Fast-forward a couple more decades and you come to the twenty-first century. We find ourselves at one of the most prestigious hospitals in the world: Beth Israel Deaconess Medical Center. The fact that it is associated with Harvard Medical School should make us cognizant of the fact that this certainly must be a place where reason, empirical research, and the scientific method reign. But this is not so. Science is again being threatened by a toxic ideology. Somebody is being offended. And offending somebody in an age of gagging, “witch-hunts,” and bomb threats is to be feared. A urologist of some thirty years is about to be fired because he invokes the scientific method and empirical data. But that’s not all: when the empirical evidence offends people, that’s when the shit really hits the fan. Dr. Paul Church is being persecuted by those who fear science. Like the Catholics who persecuted Galileo; like the Marxists who persecuted Wilson; like the young-earthers who felt offended by science, the LGBTQ community is offended by…science. And so science is being kicked out of…well, science. Apparently scientists can’t cite empirical data anymore—without fear of losing their jobs. Like Descartes of old, Dr. Paul Church is in a rush to “burn his papers.” What is Church’s crime? He wants homosexuals who are sexually active to be aware of the dangers of anal sex. “Although it has declined over the past few decades, two-thirds of all new HIV/AIDS infections in the U.S. are the result of men having sex with men. Fifty percent of ‘gay’ men will be infected with HIV by age 50. Those numbers are out there and they are staggering.”[10] In a world where scientists cannot practice science, where doctors cannot tell their patients what the empirical data suggests, this is the world of Catholic witch-hunts and the Dark Ages. This world, this very thing that Beth Israel is helping create, will not be a world in which its own existence will not be threatened. Who needs science when we have feelings—feelings that are, often times, “offended”?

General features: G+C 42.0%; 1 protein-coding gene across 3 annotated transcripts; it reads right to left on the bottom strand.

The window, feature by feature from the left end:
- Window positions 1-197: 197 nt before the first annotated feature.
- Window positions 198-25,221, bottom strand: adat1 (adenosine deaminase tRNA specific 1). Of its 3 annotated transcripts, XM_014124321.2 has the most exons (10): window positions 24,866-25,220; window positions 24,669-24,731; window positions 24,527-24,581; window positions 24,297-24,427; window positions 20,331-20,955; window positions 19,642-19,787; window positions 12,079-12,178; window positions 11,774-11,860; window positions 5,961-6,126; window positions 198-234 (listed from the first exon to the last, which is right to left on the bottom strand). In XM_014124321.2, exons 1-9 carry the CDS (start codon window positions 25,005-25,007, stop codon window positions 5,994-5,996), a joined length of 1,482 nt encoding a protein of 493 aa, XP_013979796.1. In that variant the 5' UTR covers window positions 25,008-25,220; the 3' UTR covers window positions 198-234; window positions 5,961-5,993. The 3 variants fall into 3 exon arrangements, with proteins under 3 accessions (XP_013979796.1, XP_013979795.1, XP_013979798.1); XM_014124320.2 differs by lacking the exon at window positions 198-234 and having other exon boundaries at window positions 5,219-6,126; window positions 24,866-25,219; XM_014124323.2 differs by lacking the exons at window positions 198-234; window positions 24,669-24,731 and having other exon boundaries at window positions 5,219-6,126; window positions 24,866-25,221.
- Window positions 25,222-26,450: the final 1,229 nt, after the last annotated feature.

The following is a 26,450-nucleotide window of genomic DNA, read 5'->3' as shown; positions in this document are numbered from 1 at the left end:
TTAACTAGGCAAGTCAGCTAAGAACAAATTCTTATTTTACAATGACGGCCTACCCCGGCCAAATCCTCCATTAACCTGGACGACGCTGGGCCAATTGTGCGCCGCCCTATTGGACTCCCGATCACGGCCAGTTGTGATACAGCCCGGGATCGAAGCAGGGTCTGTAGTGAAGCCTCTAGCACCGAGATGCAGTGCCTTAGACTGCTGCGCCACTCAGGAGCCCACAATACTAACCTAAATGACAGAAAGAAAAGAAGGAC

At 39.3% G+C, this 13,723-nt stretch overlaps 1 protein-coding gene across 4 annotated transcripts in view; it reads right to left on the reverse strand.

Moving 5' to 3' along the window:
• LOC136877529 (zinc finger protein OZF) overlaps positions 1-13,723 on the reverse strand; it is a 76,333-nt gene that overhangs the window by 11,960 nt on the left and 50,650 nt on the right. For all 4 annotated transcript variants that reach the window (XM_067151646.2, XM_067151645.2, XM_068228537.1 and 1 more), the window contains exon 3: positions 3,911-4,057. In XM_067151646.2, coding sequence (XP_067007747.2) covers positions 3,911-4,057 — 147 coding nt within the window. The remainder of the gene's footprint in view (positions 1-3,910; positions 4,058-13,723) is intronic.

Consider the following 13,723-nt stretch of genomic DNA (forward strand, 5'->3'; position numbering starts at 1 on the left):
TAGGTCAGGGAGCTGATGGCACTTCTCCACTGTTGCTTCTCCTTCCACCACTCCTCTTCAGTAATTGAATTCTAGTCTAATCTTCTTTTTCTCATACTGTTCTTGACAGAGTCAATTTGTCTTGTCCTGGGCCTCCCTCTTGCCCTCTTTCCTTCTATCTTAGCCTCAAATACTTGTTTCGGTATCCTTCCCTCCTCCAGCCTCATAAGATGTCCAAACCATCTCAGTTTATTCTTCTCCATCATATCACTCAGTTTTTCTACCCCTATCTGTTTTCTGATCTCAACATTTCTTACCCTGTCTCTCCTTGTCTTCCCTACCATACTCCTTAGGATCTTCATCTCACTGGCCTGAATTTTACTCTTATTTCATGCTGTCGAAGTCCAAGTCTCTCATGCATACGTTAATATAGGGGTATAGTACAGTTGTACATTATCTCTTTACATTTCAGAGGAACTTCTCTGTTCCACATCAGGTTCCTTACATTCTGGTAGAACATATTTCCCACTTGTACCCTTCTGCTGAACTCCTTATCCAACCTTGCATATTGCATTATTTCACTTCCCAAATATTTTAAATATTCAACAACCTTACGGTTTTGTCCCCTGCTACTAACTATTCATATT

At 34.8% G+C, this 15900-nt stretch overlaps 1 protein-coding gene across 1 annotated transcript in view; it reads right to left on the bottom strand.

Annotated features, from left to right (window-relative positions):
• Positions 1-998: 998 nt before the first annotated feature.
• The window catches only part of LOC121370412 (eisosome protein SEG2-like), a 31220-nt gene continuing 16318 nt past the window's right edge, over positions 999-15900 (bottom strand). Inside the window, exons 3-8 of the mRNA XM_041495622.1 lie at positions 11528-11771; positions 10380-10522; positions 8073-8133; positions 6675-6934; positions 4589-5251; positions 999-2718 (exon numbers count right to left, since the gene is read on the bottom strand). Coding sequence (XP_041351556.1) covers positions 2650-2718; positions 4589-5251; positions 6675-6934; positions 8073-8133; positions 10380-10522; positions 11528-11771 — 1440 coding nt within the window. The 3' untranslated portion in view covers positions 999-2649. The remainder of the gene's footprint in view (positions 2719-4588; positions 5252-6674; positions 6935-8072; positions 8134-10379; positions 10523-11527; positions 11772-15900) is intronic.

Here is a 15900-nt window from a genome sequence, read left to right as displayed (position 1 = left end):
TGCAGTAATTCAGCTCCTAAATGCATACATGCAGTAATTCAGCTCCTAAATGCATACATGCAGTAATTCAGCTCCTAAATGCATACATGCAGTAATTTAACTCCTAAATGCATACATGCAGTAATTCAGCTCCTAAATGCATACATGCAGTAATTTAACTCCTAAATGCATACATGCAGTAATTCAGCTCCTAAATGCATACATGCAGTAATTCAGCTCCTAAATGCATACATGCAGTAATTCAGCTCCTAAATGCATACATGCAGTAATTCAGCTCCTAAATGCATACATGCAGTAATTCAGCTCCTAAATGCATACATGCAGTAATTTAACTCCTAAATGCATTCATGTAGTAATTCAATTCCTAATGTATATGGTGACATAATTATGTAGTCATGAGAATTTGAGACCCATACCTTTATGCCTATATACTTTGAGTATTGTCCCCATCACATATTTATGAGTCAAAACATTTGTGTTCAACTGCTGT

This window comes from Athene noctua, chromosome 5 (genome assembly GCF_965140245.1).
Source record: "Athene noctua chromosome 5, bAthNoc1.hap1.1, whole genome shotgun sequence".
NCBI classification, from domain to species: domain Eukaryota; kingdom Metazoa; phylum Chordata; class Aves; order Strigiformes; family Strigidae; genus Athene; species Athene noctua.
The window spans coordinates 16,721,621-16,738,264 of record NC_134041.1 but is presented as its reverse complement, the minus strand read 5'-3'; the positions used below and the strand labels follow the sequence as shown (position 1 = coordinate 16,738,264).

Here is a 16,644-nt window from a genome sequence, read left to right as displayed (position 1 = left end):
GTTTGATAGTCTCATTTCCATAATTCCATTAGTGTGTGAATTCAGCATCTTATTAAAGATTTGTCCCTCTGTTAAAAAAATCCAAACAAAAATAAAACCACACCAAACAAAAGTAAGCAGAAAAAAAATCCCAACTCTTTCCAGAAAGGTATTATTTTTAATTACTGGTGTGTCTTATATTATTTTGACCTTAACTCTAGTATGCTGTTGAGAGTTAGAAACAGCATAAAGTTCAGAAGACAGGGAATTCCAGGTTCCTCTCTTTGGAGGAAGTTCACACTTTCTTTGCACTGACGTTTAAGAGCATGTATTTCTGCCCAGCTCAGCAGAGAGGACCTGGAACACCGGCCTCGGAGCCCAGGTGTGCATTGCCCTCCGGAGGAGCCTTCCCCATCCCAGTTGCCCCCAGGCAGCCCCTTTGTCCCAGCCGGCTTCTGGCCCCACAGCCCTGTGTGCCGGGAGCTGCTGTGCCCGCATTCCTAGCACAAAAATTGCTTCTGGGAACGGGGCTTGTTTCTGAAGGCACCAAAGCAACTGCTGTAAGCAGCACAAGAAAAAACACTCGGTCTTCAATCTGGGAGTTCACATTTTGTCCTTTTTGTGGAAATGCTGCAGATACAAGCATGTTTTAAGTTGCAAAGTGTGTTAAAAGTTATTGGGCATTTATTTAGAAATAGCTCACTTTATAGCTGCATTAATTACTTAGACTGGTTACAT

In 2007, Church’s concerns were posted anonymously on a blog by Paul Levy. The blog received many comments. Some of them reflected this fear of science. He was called “ignorant and hateful.”[11] I assume by “ignorant” the commentator meant “aware of empirical evidence despite subjectively responsive feelings.”